A North Carolina official resigned Thursday rather than perform gay marriages, an individual stand that comes as fewer and fewer states are holding on to oppose same-sex unions.
Triggered by a U.S. Supreme Court decision last week, lower courts across the nation have moved to strike down gay marriage bans. Among the holdouts are conservative states such as Arizona and Wyoming, and their defiance comes against a tide of rulings that give hope to those who want to see same-sex unions legalized in every state.
The North Carolina magistrate who quit his job said performing gay marriages would violate his religious beliefs. He resigned a day after North Carolina officials were warned that refusal to perform gay marriages could lead to their being suspended or fired.
The memo said state magistrates who refuse to marry same-sex couples are violating their sworn oaths, but Rockingham County Magistrate John Kallam Jr. said Thursday that when he took the oath, he didn’t know he’d be required to perform gay marriages.
The state directive came after a county official refused to marry two men, citing religious objections, and others followed. A federal judge last week struck down North Carolina’s same-sex marriage ban.
Here are some other recent developments pertaining to gay marriage:
The 9th U.S. Circuit Court of Appeals has blocked gay marriage in Alaska while the state asks the U.S. Supreme Court to restore its ban.
Unless the high court acts, the temporary stay imposed by the federal appeals court for the West will dissolve Friday afternoon, allowing gay marriages to go forward.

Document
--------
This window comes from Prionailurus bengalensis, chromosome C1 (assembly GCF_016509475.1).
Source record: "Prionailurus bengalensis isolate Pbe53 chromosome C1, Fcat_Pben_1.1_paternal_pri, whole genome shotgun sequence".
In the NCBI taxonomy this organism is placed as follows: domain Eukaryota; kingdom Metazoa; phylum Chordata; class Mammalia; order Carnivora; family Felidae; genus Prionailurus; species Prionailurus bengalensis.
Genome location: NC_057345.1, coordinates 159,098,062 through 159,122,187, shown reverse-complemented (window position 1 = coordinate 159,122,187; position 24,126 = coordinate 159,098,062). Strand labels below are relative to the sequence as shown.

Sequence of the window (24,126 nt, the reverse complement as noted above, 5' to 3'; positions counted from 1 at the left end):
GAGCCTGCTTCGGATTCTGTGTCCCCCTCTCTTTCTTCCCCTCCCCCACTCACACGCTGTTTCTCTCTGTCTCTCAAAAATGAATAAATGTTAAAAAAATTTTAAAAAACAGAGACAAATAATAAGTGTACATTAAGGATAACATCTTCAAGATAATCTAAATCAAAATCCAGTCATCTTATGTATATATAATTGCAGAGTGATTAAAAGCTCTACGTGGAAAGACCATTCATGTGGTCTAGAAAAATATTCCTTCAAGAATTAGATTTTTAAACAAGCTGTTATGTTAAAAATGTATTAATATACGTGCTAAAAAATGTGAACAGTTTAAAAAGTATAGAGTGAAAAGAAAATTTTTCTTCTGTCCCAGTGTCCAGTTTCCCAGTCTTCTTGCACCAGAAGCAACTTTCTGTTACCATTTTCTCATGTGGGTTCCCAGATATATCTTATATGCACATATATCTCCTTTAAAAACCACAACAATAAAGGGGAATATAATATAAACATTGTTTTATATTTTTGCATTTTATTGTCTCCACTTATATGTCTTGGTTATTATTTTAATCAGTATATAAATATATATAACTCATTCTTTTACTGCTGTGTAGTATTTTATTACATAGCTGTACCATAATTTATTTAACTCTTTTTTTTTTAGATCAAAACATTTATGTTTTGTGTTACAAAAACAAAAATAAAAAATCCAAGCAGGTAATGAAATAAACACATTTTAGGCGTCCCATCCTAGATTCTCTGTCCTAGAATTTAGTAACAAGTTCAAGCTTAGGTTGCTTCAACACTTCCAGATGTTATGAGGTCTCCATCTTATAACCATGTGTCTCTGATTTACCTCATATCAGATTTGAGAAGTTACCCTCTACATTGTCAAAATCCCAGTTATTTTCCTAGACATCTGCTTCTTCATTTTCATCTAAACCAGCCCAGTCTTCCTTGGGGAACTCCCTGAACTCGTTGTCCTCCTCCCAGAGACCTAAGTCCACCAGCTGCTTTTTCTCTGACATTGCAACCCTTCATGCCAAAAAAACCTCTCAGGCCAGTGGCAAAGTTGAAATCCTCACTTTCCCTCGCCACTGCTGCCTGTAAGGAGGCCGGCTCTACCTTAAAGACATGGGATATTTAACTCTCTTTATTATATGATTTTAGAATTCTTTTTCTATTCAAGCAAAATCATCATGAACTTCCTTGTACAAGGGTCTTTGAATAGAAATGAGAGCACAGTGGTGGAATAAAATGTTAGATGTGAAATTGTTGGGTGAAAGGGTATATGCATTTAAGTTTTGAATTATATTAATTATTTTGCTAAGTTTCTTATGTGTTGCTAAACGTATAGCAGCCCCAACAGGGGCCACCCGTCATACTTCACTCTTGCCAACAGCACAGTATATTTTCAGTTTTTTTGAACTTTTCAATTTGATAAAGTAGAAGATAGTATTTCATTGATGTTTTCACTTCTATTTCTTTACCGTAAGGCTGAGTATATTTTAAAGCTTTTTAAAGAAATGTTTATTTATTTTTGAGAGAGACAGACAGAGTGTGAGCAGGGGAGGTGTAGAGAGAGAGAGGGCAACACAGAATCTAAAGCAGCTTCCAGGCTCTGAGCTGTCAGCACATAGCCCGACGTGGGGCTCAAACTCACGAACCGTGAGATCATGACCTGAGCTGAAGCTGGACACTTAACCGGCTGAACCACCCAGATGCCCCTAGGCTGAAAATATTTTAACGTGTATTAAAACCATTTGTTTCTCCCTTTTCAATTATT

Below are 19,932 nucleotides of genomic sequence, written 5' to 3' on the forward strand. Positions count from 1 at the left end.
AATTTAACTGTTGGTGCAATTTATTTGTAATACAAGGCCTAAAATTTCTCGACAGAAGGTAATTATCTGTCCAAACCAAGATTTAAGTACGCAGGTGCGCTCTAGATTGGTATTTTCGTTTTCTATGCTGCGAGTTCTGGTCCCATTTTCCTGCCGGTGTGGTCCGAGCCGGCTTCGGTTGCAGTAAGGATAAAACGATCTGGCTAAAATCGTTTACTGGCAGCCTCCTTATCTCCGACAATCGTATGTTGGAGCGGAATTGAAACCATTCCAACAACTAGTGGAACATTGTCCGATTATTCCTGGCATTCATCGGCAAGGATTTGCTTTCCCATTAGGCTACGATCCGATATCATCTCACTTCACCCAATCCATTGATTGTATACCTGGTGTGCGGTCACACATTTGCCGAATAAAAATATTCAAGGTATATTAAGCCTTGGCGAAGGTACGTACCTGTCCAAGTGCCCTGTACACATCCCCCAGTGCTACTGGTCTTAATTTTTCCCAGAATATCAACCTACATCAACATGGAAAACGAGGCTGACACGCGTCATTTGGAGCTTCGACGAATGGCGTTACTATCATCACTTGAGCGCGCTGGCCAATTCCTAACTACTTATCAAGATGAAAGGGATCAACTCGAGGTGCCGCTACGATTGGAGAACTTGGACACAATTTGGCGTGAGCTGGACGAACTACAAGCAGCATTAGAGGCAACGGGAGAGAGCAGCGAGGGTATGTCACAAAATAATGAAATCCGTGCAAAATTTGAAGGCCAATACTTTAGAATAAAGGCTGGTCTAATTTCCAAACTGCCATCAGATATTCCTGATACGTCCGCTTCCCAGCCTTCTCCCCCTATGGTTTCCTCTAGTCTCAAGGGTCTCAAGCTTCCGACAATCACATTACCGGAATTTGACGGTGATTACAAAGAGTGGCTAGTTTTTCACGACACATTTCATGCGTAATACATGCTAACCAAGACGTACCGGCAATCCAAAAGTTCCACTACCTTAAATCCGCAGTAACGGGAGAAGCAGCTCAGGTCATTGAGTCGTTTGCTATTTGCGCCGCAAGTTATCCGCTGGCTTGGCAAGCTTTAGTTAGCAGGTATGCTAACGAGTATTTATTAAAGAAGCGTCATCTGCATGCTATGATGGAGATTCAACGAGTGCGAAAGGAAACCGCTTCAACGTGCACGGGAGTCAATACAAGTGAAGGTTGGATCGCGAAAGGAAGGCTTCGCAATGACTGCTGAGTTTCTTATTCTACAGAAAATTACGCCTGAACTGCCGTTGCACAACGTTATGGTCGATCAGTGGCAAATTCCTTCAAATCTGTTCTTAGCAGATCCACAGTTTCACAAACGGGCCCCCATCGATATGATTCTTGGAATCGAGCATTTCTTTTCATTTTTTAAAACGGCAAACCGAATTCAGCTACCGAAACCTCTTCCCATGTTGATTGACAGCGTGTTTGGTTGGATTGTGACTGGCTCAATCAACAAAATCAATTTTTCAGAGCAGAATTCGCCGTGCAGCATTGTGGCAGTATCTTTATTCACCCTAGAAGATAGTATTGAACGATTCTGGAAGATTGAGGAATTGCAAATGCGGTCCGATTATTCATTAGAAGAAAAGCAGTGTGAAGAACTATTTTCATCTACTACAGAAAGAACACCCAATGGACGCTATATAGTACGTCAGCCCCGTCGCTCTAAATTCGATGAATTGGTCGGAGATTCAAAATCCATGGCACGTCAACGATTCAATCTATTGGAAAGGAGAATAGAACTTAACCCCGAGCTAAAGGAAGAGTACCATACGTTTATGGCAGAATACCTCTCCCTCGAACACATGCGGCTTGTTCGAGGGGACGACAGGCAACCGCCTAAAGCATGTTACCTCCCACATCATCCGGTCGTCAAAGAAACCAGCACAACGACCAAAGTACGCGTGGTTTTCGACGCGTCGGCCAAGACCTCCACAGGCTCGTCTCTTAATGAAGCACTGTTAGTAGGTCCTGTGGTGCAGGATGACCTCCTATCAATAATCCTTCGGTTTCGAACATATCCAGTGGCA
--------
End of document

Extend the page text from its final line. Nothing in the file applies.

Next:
A District Court judge struck down Alaska’s 15-year-old gay marriage ban, which helped spark the national debate, saying Sunday that it violated protections of the U.S. Constitution that guarantee due process and equal protection under the law. Gay couples began applying for marriage certificates Monday, beginning a three-day clock to when ceremonies could be held. Some couples, however, received waivers and have already married.
State lawyers have argued that a District Court judge should uphold Arizona’s gay marriage ban because the West’s federal appeals court hasn’t issued a blanket mandate that would legalize same-sex unions across the region.
Thursday’s filing starts the clock on a court ruling that many expect will soon lead to same-sex marriages in Arizona.
A District Court judge is considering two cases that seek to make gay marriage legal in the state and has said it’s likely that last week’s 9th Circuit Court ruling that struck down gay marriage bans elsewhere in the region means Arizona’s ban — approved by lawmakers in 1996 and added to the Arizona Constitution by voters in 2008 — also will fall.
A District Judge says he will rule by Monday on a lawsuit filed by four same-sex couples seeking to force the state to allow gay marriage in response to a federal court ruling that applies to Wyoming.
Wyoming is among the most conservative states in the nation with Republicans holding all three of its congressional seats, all five statewide elected offices and the vast majority of its state legislative seats.
Citing the Supreme Court decision, advocates for gay marriage in Wyoming say the state should immediately cease enforcing a law that defines marriage as between a man and woman only. But Wyoming county clerks have been unwilling to grant marriage licenses to same-sex couples until they hear definitively that they can do so.